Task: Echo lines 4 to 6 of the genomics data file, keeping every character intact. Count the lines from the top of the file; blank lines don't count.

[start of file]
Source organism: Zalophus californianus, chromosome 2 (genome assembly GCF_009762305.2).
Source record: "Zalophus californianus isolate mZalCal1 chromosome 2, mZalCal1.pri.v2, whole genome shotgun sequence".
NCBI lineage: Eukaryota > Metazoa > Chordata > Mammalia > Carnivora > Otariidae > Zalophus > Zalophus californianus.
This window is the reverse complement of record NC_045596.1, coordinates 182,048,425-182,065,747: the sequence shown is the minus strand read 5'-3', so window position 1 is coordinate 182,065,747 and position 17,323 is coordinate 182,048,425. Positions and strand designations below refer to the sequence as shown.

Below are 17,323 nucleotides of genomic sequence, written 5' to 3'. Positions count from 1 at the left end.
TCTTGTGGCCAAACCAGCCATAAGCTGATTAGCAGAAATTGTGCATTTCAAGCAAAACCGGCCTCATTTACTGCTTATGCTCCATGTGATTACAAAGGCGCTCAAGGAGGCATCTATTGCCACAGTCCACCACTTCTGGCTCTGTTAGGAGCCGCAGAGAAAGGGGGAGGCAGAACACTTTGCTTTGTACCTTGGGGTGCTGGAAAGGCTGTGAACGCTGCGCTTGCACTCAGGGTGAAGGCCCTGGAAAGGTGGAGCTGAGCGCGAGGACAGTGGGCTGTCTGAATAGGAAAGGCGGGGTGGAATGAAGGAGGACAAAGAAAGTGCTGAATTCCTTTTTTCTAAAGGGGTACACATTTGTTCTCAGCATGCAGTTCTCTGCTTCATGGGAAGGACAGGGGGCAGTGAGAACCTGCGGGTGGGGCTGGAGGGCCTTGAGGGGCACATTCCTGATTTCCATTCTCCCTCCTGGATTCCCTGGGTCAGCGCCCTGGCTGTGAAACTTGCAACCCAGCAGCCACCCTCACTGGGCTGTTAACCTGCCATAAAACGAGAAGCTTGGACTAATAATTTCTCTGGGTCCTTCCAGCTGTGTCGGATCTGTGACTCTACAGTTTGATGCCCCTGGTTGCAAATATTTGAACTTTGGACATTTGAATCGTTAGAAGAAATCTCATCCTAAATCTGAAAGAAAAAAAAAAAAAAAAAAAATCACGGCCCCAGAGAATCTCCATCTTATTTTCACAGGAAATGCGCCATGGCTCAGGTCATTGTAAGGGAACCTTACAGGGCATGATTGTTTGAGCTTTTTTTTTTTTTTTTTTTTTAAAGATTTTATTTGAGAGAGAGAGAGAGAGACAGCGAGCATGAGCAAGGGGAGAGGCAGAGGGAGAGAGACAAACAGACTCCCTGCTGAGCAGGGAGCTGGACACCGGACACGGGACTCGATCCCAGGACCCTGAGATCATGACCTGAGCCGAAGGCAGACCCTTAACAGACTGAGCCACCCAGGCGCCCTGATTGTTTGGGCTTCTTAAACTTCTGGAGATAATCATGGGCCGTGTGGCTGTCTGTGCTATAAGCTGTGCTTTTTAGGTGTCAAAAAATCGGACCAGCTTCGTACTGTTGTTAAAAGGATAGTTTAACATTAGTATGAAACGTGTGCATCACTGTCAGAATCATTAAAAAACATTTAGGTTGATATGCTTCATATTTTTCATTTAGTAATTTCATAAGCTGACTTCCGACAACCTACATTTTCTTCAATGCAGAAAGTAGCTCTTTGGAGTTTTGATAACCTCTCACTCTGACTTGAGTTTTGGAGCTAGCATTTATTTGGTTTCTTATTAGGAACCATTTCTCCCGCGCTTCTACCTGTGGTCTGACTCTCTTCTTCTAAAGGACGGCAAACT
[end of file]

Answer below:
This window is the reverse complement of record NC_045596.1, coordinates 182,048,425-182,065,747: the sequence shown is the minus strand read 5'-3', so window position 1 is coordinate 182,065,747 and position 17,323 is coordinate 182,048,425. Positions and strand designations below refer to the sequence as shown.

Below are 17,323 nucleotides of genomic sequence, written 5' to 3'. Positions count from 1 at the left end.
TCTTGTGGCCAAACCAGCCATAAGCTGATTAGCAGAAATTGTGCATTTCAAGCAAAACCGGCCTCATTTACTGCTTATGCTCCATGTGATTACAAAGGCGCTCAAGGAGGCATCTATTGCCACAGTCCACCACTTCTGGCTCTGTTAGGAGCCGCAGAGAAAGGGGGAGGCAGAACACTTTGCTTTGTACCTTGGGGTGCTGGAAAGGCTGTGAACGCTGCGCTTGCACTCAGGGTGAAGGCCCTGGAAAGGTGGAGCTGAGCGCGAGGACAGTGGGCTGTCTGAATAGGAAAGGCGGGGTGGAATGAAGGAGGACAAAGAAAGTGCTGAATTCCTTTTTTCTAAAGGGGTACACATTTGTTCTCAGCATGCAGTTCTCTGCTTCATGGGAAGGACAGGGGGCAGTGAGAACCTGCGGGTGGGGCTGGAGGGCCTTGAGGGGCACATTCCTGATTTCCATTCTCCCTCCTGGATTCCCTGGGTCAGCGCCCTGGCTGTGAAACTTGCAACCCAGCAGCCACCCTCACTGGGCTGTTAACCTGCCATAAAACGAGAAGCTTGGACTAATAATTTCTCTGGGTCCTTCCAGCTGTGTCGGATCTGTGACTCTACAGTTTGATGCCCCTGGTTGCAAATATTTGAACTTTGGACATTTGAATCGTTAGAAGAAATCTCATCCTAAATCTGAAAGAAAAAAAAAAAAAAAAAAAATCACGGCCCCAGAGAATCTCCATCTTATTTTCACAGGAAATGCGCCATGGCTCAGGTCATTGTAAGGGAACCTTACAGGGCATGATTGTTTGAGCTTTTTTTTTTTTTTTTTTTTTAAAGATTTTATTTGAGAGAGAGAGAGAGAGACAGCGAGCATGAGCAAGGGGAGAGGCAGAGGGAGAGAGACAAACAGACTCCCTGCTGAGCAGGGAGCTGGACACCGGACACGGGACTCGATCCCAGGACCCTGAGATCATGACCTGAGCCGAAGGCAGACCCTTAACAGACTGAGCCACCCAGGCGCCCTGATTGTTTGGGCTTCTTAAACTTCTGGAGATAATCATGGGCCGTGTGGCTGTCTGTGCTATAAGCTGTGCTTTTTAGGTGTCAAAAAATCGGACCAGCTTCGTACTGTTGTTAAAAGGATAGTTTAACATTAGTATGAAACGTGTGCATCACTGTCAGAATCATTAAAAAACATTTAGGTTGATATGCTTCATATTTTTCATTTAGTAATTTCATAAGCTGACTTCCGACAACCTACATTTTCTTCAATGCAGAAAGTAGCTCTTTGGAGTTTTGATAACCTCTCACTCTGACTTGAGTTTTGGAGCTAGCATTTATTTGGTTTCTTATTAGGAACCATTTCTCCCGCGCTTCTACCTGTGGTCTGACTCTCTTCTTCTAAAGGACGGCAAACT